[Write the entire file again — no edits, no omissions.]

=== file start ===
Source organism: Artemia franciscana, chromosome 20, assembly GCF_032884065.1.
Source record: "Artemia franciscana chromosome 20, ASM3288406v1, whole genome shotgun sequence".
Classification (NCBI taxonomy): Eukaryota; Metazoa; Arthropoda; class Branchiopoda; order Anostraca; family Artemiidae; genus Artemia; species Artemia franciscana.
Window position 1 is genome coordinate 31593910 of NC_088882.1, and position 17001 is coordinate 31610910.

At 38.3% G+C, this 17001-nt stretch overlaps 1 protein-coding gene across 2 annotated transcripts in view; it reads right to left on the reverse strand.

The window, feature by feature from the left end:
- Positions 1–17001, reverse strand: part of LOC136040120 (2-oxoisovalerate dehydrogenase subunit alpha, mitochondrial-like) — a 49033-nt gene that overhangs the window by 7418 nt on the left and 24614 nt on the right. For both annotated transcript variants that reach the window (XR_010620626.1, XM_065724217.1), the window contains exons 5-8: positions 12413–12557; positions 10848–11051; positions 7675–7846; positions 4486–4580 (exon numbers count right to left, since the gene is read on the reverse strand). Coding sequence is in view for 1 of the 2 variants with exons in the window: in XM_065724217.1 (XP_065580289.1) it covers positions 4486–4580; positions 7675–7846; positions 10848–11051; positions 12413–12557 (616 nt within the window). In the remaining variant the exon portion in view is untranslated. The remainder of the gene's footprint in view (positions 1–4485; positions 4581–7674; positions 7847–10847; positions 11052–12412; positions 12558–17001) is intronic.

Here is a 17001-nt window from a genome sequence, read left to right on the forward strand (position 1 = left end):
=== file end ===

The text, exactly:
Source organism: Artemia franciscana, chromosome 20, assembly GCF_032884065.1.
Source record: "Artemia franciscana chromosome 20, ASM3288406v1, whole genome shotgun sequence".
Classification (NCBI taxonomy): Eukaryota; Metazoa; Arthropoda; class Branchiopoda; order Anostraca; family Artemiidae; genus Artemia; species Artemia franciscana.
Window position 1 is genome coordinate 31593910 of NC_088882.1, and position 17001 is coordinate 31610910.

At 38.3% G+C, this 17001-nt stretch overlaps 1 protein-coding gene across 2 annotated transcripts in view; it reads right to left on the reverse strand.

The window, feature by feature from the left end:
- Positions 1–17001, reverse strand: part of LOC136040120 (2-oxoisovalerate dehydrogenase subunit alpha, mitochondrial-like) — a 49033-nt gene that overhangs the window by 7418 nt on the left and 24614 nt on the right. For both annotated transcript variants that reach the window (XR_010620626.1, XM_065724217.1), the window contains exons 5-8: positions 12413–12557; positions 10848–11051; positions 7675–7846; positions 4486–4580 (exon numbers count right to left, since the gene is read on the reverse strand). Coding sequence is in view for 1 of the 2 variants with exons in the window: in XM_065724217.1 (XP_065580289.1) it covers positions 4486–4580; positions 7675–7846; positions 10848–11051; positions 12413–12557 (616 nt within the window). In the remaining variant the exon portion in view is untranslated. The remainder of the gene's footprint in view (positions 1–4485; positions 4581–7674; positions 7847–10847; positions 11052–12412; positions 12558–17001) is intronic.

Here is a 17001-nt window from a genome sequence, read left to right on the forward strand (position 1 = left end):